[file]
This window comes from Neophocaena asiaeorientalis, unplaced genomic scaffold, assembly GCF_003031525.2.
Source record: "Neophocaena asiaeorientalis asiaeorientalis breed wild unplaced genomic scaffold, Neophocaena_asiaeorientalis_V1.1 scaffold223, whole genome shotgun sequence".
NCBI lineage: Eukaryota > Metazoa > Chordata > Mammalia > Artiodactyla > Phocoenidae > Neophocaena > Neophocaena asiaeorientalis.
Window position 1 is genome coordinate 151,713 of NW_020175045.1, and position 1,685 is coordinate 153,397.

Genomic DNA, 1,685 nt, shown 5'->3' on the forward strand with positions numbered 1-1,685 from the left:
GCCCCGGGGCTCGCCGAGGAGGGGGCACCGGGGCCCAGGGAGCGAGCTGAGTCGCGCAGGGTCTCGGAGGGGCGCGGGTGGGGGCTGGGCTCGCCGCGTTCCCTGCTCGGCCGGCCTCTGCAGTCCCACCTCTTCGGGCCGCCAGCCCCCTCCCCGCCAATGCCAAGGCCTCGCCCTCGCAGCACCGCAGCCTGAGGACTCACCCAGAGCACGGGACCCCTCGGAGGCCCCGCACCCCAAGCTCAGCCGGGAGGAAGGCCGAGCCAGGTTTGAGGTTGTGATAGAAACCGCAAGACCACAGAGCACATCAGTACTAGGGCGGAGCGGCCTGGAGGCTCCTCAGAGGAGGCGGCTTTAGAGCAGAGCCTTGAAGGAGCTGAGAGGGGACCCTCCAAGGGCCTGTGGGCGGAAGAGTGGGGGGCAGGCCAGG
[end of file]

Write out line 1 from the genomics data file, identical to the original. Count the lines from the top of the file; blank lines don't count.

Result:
This window comes from Neophocaena asiaeorientalis, unplaced genomic scaffold, assembly GCF_003031525.2.